SYDNEY: Just a week after another fatal shark attack in Australia, University of Sydney PhD candidate and shark policy expert Christopher Neff is leading a world-first project to help reduce the public’s fear of sharks.
The project, entitled ‘Taking the Bite Out of Jaws: An evidence-based look at public fear of sharks’, is part of the Shark Week activities running until Saturday this week at Sea Life Sydney Aquarium.
The research will use 10 iPad touch-screens to survey Aquarium visitors when they enter and exit the Aquarium’s ‘Shark Valley’ exhibit to register their perceptions of sharks after witnessing different science- and conservation-based messages.
“Movies and television have made scaring people about sharks the easy part. This research is trying to find a new way to reduce public fears of sharks,” said Neff.
“This study uses iPads to survey people before and after they walk through an underwater tunnel with sharks swimming over them. We are looking at what messages lower people’s concerns about sharks because this can create more opportunities for shark bite prevention and conservation education.”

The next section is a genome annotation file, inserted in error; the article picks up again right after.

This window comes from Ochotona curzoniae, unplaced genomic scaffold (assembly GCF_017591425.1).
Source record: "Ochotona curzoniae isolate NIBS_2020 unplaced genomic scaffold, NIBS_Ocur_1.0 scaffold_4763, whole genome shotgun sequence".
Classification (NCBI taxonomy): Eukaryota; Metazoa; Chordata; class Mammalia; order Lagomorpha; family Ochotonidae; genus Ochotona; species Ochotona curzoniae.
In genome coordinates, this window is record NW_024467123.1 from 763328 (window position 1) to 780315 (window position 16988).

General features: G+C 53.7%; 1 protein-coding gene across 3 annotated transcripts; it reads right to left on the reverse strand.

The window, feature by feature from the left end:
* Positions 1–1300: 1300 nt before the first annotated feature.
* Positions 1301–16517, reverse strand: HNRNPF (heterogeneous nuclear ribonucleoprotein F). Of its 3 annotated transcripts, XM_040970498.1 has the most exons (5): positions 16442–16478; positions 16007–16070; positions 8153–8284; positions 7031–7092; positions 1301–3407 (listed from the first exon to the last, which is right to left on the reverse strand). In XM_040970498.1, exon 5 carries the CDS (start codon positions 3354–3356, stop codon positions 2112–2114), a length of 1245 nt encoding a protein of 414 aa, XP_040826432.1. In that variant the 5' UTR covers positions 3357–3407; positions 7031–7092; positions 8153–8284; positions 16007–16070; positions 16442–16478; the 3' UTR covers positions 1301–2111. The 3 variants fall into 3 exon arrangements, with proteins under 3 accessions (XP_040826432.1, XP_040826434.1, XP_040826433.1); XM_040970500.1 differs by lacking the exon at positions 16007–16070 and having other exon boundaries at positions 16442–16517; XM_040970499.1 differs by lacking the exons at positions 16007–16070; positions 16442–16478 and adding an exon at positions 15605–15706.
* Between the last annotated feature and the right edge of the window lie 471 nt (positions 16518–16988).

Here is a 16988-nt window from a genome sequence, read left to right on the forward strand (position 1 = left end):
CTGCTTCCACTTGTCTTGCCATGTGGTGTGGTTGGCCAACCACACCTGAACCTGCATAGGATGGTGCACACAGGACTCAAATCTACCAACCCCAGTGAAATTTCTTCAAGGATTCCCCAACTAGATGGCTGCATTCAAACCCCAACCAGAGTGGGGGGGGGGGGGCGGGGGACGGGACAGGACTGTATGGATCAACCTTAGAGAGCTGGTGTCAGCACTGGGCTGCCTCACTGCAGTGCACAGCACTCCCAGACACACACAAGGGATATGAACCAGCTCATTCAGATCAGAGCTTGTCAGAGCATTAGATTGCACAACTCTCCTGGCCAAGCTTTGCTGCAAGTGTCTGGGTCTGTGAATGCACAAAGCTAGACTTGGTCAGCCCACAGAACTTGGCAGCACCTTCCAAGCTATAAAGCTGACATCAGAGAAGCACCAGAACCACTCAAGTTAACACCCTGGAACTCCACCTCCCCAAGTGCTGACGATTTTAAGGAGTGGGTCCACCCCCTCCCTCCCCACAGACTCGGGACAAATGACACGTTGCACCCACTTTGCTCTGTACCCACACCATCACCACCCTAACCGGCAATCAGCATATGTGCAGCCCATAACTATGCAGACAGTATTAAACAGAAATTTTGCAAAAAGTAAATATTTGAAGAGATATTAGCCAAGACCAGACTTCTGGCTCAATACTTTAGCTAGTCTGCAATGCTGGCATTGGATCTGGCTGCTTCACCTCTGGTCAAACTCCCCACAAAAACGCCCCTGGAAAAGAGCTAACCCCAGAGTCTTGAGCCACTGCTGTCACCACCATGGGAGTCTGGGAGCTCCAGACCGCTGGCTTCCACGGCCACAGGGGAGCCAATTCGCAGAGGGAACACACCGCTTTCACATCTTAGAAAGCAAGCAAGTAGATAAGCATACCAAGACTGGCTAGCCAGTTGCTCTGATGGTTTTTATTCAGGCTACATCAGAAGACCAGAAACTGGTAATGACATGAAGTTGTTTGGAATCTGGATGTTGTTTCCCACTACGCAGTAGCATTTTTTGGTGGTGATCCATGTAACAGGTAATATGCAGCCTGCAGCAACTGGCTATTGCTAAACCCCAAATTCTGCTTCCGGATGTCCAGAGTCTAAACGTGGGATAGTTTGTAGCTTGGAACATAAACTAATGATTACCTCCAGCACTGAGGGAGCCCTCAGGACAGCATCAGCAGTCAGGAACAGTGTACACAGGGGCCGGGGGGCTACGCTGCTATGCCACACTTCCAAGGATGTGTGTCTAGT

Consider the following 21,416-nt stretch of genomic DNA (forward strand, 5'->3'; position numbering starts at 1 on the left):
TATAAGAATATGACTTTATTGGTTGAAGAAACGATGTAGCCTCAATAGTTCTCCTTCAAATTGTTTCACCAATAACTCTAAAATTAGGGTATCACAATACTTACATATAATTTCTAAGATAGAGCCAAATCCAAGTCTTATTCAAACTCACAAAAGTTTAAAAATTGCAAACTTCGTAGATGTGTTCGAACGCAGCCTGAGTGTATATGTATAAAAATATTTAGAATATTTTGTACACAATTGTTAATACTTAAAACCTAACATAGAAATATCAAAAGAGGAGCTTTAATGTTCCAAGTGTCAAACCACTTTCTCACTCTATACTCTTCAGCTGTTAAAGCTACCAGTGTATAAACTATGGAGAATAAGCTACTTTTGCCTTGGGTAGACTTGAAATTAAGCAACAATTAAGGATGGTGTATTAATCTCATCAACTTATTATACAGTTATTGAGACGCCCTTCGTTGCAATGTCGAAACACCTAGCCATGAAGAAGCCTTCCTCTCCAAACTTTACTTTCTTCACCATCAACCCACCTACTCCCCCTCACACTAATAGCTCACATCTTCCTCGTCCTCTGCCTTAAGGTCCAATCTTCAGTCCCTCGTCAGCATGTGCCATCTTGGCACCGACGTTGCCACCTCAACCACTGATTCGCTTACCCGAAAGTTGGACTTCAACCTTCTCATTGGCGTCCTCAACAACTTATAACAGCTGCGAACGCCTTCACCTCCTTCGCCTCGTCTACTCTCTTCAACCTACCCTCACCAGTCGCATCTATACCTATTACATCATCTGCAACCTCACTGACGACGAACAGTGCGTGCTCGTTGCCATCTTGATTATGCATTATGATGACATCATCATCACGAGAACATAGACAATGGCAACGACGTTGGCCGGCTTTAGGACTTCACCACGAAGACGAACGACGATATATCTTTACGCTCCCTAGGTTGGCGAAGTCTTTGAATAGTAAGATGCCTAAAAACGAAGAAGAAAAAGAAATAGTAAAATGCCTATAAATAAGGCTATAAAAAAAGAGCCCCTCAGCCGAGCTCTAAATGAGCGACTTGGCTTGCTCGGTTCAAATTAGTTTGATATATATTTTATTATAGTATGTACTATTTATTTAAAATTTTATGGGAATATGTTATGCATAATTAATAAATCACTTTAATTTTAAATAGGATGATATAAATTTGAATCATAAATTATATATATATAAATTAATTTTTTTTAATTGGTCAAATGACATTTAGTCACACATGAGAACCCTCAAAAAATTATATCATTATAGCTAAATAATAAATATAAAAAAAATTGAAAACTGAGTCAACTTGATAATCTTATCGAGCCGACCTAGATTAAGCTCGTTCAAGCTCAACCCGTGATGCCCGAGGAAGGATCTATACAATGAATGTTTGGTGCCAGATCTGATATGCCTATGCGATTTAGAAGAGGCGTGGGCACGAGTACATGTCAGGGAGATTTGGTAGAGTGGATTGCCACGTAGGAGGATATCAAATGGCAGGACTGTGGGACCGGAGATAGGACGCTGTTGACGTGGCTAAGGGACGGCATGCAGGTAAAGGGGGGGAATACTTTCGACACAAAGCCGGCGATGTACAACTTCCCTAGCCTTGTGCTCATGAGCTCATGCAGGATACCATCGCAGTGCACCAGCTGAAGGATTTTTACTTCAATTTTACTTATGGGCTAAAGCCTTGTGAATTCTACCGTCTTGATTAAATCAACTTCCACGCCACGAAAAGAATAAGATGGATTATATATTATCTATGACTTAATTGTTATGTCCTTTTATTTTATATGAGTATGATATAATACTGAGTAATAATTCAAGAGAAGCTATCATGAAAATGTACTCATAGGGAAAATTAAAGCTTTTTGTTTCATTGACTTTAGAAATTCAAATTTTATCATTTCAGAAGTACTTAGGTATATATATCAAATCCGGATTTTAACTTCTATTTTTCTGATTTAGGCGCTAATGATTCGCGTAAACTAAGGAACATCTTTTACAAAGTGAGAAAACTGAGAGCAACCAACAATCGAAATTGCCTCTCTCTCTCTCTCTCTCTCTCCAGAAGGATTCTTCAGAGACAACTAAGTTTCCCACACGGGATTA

Following the week of survey collection, the statistical data will be analysed to seewhich messages are the most effective to reduce fears. Once the results have been reviewed, the survey will be adjusted and the project will be tested at other aquariums around the world.
Shark Week activities at Sea Life Sydney Aquarium are supported by the Sea Life Conservation Fund and the Save Our Seas Foundation.
For other candobetter.net articles on sharks see: the Secret life of sharks by Peter Kimley (book review) and "Jaws 2009, Coming soon to your shores" about how the monster shark in Jaws was actually a metaphor for property developers ruining local democracy and landscape.